Sunday, February 17, 2013


Introduction to Financial Planning for the Recent Graduate

Welcome to Financial Planning for the Recent Graduate.  My name is Eric Durham, and I’m going to be your coach over the next few months, teaching you the many ways to win with your money.  This vlog/blog series stems from lots of prayer and from my friends and their echoes of “teach me your ways” after I come home with tons of groceries and pay less than $1 for them.  Most of my financial knowledge comes from personal experience, trial and error, hitting rock bottom, and climbing my way back.  I’ve been employed in some capacity and receiving income from the time I was 15 years old because of the pressures of self-sufficiency and assisting my single mother since my freshman year in high school when my father left.  Since that time, I essentially became the “man of the house”, personally, spiritually, and financially.  I was blessed to be one of the first graduating classes in high school from the Academy of Finance, and paid my way through college (with way too many student loans, of which I’m almost certain you have as well, as 96% of college graduates have some sort of student loan).  

I personally manage both my retirement and brokerage accounts, graduated with a business and a music degree, and a few months after graduation, my very generous aunt put my fianc√© and me through Dave Ramsey’s Financial Peace University, of which many of my financial beliefs and advice derive from.  Enough about me.  This series is about you.  This is about you not having to hit rock bottom, not setting yourself up for failure, not being stupid with your money, but instead learning to win financially.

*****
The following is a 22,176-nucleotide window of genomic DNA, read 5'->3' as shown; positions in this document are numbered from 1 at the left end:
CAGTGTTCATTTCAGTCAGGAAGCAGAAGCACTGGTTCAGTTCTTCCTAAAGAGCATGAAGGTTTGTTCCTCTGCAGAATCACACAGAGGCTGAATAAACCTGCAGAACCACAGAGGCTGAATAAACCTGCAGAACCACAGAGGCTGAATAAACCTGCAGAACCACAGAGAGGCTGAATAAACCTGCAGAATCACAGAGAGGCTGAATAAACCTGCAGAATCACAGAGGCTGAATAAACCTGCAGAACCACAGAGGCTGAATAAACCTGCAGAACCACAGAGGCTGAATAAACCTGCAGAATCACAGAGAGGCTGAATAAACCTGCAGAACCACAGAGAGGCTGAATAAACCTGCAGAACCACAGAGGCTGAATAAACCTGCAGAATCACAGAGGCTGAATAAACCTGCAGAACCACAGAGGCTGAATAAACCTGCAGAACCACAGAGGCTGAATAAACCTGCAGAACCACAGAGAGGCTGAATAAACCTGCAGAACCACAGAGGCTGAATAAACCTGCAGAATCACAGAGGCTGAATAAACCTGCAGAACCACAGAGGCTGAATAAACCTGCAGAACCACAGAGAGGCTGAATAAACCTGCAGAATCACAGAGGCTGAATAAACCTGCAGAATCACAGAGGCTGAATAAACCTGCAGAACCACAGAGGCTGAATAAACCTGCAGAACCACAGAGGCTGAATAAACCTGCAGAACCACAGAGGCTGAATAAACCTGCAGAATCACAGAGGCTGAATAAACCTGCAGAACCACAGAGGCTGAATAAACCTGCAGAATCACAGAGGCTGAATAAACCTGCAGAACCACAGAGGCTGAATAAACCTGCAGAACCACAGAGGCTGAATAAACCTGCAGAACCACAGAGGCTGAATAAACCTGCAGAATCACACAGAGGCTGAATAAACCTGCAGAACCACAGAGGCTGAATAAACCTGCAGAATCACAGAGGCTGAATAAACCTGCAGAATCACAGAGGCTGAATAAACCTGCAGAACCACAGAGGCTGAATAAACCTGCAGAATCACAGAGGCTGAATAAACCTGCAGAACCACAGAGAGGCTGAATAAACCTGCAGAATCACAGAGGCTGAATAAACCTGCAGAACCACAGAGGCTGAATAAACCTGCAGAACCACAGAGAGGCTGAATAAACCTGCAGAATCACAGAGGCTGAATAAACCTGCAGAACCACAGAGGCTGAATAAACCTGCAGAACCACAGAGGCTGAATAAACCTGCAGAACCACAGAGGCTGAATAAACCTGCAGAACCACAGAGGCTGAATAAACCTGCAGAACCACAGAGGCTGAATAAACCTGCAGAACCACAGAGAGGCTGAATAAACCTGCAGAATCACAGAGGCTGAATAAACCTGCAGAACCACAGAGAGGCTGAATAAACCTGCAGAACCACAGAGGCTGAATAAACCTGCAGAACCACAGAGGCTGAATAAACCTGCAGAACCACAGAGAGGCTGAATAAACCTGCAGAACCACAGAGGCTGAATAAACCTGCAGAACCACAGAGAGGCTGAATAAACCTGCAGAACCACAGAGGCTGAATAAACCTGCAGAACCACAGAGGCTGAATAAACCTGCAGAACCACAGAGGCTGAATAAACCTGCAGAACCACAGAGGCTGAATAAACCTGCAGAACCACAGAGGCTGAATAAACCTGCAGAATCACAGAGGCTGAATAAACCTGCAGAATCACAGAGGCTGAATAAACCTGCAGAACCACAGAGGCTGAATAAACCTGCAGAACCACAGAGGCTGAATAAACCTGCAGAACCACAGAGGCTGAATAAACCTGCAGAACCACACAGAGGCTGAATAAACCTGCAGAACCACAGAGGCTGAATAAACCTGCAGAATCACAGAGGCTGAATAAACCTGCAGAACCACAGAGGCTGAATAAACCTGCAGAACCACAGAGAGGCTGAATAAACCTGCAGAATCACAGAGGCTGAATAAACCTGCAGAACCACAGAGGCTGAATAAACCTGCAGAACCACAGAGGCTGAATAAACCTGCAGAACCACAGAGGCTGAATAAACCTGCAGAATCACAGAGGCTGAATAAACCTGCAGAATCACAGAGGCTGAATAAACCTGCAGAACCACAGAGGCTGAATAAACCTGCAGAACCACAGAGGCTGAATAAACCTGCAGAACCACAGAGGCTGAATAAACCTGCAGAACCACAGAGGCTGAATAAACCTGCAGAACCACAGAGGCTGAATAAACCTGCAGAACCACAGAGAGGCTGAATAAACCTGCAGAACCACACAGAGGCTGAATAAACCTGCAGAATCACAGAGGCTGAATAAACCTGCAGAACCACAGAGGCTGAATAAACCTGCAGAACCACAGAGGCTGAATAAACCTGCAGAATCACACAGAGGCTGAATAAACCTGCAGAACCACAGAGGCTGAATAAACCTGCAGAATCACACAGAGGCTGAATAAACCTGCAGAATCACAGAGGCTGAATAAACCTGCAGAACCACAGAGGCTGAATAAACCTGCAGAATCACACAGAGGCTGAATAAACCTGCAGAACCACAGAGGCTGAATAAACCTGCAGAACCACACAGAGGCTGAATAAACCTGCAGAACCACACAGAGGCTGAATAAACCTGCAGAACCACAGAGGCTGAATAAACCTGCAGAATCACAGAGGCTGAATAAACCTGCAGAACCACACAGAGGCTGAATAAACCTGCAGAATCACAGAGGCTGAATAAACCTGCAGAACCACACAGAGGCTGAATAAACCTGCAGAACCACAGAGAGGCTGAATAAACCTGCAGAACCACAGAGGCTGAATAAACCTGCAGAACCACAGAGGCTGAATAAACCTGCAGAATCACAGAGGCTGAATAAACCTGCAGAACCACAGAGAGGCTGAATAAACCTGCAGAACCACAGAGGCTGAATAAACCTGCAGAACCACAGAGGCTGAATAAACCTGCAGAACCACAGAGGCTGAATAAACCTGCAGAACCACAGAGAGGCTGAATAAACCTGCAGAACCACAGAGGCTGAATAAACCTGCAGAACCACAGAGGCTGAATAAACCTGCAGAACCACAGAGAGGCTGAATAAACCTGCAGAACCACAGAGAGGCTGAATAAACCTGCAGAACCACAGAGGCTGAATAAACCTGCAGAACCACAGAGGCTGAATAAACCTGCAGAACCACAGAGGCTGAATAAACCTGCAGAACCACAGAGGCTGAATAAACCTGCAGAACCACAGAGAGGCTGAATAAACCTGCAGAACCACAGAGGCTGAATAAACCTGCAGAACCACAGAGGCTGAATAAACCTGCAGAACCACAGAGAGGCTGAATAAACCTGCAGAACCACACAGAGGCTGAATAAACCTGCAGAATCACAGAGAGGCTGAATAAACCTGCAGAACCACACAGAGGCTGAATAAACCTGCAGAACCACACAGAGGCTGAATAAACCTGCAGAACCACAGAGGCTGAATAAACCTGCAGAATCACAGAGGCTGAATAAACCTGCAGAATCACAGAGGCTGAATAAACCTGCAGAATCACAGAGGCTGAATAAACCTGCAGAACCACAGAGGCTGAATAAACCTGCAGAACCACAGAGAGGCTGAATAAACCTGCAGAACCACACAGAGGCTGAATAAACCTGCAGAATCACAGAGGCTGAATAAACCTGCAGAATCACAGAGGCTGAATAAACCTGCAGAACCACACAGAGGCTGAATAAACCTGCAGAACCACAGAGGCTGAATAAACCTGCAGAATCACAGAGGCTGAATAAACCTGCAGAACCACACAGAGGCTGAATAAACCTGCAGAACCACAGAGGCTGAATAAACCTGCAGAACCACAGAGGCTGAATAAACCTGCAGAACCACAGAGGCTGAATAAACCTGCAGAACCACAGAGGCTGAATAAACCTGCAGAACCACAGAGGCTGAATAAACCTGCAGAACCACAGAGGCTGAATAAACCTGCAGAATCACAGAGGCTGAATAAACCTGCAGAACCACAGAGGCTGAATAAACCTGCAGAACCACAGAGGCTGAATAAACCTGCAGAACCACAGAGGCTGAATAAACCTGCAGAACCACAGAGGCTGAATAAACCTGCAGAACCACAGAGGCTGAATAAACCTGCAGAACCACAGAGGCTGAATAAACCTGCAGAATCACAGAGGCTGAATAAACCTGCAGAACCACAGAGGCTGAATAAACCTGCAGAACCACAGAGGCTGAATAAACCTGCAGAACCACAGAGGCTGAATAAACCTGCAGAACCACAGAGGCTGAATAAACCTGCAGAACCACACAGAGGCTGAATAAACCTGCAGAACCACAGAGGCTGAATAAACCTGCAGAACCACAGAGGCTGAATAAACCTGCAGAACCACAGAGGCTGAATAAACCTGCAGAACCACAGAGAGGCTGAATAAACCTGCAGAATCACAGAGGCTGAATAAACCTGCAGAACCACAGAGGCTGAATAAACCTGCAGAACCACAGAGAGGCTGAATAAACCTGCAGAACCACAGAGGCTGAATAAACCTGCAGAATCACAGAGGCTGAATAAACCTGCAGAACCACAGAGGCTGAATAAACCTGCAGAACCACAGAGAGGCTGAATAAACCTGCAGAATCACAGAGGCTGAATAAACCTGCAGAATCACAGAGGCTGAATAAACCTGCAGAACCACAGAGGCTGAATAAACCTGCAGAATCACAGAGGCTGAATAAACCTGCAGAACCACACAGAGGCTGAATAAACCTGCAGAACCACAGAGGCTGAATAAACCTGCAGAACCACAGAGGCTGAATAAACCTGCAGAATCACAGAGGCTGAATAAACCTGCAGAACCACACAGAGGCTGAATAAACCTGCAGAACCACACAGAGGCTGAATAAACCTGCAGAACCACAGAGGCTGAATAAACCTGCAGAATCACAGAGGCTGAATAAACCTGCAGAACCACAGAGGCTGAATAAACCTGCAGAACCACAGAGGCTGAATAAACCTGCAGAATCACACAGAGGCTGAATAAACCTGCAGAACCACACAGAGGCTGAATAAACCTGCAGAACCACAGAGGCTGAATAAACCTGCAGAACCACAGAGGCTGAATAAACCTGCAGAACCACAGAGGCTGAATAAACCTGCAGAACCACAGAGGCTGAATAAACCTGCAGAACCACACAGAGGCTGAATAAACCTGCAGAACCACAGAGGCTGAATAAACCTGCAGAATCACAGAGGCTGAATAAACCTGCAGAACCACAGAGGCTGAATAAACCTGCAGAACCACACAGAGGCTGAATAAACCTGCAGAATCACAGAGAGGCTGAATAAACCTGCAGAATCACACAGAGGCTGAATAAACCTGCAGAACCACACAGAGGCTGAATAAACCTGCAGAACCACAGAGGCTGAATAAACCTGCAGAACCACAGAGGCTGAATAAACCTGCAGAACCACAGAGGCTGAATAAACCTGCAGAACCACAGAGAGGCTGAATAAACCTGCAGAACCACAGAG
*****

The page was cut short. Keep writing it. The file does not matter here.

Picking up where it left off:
Welcome to the real world.  Welcome to full-time jobs (or the job search), cold calls from financial advisors and insurance agents, grocery shopping, and your first monthly paycheck!  Personally, this was one of the hardest transitions that I’ve had to go through.  We are no longer protected by our college life “bubble”, where we have tons of friends and acquaintances close to our age, parties, meal plans, free time, classes, and every resource you would need within a few miles (sometimes even a few hundred feet).

Now we are faced with a new set of challenges, including what to do with our money.  What is a good investment?  What’s a bad investment?  What type of insurance do I buy? How do I save money on groceries?  How do I coupon like those guys on Extreme Couponing?  In this blog, we’ll explore many different ways of saving money, paying off debt, and most importantly, I’ll attempt to achieve one of the most difficult tasks: changing your behavior.  If you really want to win with your money and set yourself up for success, we have to change your behavior.  These are simply words on a page if you don’t take my advice to heart.  10% of financial behavior is head knowledge.  The other 90% is your behavior, and what you do.  This blog will not get you rich quickly.  What it will do, however, is steer you clear from bad financial decisions so you can live comfortably, protect yourself in emergency situations, and retire wealthy.  To start us on a structure, I’ll highlight a few steps to ensure you’re winning with your money. 

1. Get on a Budget
2. Save $1000 for an emergency
3. Pay off your debt
4. Save for 3-6 months of expenses
5. Invest 15% of your income into a retirement account

Stay tuned for next week's blog about budgeting, and be sure to check out my YouTube channel, where many of these blogs will be paired with a supplemental video:

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